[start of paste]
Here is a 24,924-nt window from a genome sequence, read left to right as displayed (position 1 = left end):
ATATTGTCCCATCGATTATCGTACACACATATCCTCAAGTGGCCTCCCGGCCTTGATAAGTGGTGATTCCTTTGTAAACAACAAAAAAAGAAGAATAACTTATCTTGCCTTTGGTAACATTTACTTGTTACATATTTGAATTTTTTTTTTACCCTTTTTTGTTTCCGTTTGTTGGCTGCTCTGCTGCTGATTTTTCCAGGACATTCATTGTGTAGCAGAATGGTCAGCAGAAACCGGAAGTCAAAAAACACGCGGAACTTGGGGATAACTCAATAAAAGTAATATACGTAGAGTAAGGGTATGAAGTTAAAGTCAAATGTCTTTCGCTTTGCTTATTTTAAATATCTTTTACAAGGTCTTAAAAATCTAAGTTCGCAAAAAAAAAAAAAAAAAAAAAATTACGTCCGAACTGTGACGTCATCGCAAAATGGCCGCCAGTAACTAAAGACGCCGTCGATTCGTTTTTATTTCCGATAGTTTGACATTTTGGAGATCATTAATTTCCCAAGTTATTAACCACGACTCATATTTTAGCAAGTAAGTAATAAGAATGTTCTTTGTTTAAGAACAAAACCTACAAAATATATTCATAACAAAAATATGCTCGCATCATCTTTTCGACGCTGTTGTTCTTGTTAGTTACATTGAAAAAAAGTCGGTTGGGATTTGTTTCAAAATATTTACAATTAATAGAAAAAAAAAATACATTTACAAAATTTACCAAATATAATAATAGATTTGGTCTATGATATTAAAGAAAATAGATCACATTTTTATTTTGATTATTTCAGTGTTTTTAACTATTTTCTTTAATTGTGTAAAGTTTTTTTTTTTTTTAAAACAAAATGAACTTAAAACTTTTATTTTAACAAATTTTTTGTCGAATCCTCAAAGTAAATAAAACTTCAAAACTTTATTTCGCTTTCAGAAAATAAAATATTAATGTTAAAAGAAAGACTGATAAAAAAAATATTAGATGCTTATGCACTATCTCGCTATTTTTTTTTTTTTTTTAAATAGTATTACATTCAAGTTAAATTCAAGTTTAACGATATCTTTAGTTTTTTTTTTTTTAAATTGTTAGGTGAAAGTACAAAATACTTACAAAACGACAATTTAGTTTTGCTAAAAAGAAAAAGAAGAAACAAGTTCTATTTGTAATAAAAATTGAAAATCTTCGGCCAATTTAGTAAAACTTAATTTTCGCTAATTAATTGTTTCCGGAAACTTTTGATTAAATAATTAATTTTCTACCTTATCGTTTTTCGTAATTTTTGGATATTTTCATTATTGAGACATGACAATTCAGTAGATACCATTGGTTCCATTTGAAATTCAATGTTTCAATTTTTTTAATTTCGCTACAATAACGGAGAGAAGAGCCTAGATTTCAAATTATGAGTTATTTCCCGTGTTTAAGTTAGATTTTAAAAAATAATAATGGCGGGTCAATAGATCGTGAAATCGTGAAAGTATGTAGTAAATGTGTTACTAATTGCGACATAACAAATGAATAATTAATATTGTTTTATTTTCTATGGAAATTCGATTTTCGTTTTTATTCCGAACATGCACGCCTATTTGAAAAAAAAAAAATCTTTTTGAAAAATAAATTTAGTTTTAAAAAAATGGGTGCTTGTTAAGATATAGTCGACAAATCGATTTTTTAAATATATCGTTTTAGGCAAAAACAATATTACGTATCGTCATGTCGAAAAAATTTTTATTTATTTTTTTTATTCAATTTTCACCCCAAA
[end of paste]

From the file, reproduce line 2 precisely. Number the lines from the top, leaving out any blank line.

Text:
ATATTGTCCCATCGATTATCGTACACACATATCCTCAAGTGGCCTCCCGGCCTTGATAAGTGGTGATTCCTTTGTAAACAACAAAAAAAGAAGAATAACTTATCTTGCCTTTGGTAACATTTACTTGTTACATATTTGAATTTTTTTTTTACCCTTTTTTGTTTCCGTTTGTTGGCTGCTCTGCTGCTGATTTTTCCAGGACATTCATTGTGTAGCAGAATGGTCAGCAGAAACCGGAAGTCAAAAAACACGCGGAACTTGGGGATAACTCAATAAAAGTAATATACGTAGAGTAAGGGTATGAAGTTAAAGTCAAATGTCTTTCGCTTTGCTTATTTTAAATATCTTTTACAAGGTCTTAAAAATCTAAGTTCGCAAAAAAAAAAAAAAAAAAAAAATTACGTCCGAACTGTGACGTCATCGCAAAATGGCCGCCAGTAACTAAAGACGCCGTCGATTCGTTTTTATTTCCGATAGTTTGACATTTTGGAGATCATTAATTTCCCAAGTTATTAACCACGACTCATATTTTAGCAAGTAAGTAATAAGAATGTTCTTTGTTTAAGAACAAAACCTACAAAATATATTCATAACAAAAATATGCTCGCATCATCTTTTCGACGCTGTTGTTCTTGTTAGTTACATTGAAAAAAAGTCGGTTGGGATTTGTTTCAAAATATTTACAATTAATAGAAAAAAAAAATACATTTACAAAATTTACCAAATATAATAATAGATTTGGTCTATGATATTAAAGAAAATAGATCACATTTTTATTTTGATTATTTCAGTGTTTTTAACTATTTTCTTTAATTGTGTAAAGTTTTTTTTTTTTTTAAAACAAAATGAACTTAAAACTTTTATTTTAACAAATTTTTTGTCGAATCCTCAAAGTAAATAAAACTTCAAAACTTTATTTCGCTTTCAGAAAATAAAATATTAATGTTAAAAGAAAGACTGATAAAAAAAATATTAGATGCTTATGCACTATCTCGCTATTTTTTTTTTTTTTTTAAATAGTATTACATTCAAGTTAAATTCAAGTTTAACGATATCTTTAGTTTTTTTTTTTTTAAATTGTTAGGTGAAAGTACAAAATACTTACAAAACGACAATTTAGTTTTGCTAAAAAGAAAAAGAAGAAACAAGTTCTATTTGTAATAAAAATTGAAAATCTTCGGCCAATTTAGTAAAACTTAATTTTCGCTAATTAATTGTTTCCGGAAACTTTTGATTAAATAATTAATTTTCTACCTTATCGTTTTTCGTAATTTTTGGATATTTTCATTATTGAGACATGACAATTCAGTAGATACCATTGGTTCCATTTGAAATTCAATGTTTCAATTTTTTTAATTTCGCTACAATAACGGAGAGAAGAGCCTAGATTTCAAATTATGAGTTATTTCCCGTGTTTAAGTTAGATTTTAAAAAATAATAATGGCGGGTCAATAGATCGTGAAATCGTGAAAGTATGTAGTAAATGTGTTACTAATTGCGACATAACAAATGAATAATTAATATTGTTTTATTTTCTATGGAAATTCGATTTTCGTTTTTATTCCGAACATGCACGCCTATTTGAAAAAAAAAAAATCTTTTTGAAAAATAAATTTAGTTTTAAAAAAATGGGTGCTTGTTAAGATATAGTCGACAAATCGATTTTTTAAATATATCGTTTTAGGCAAAAACAATATTACGTATCGTCATGTCGAAAAAATTTTTATTTATTTTTTTTATTCAATTTTCACCCCAAA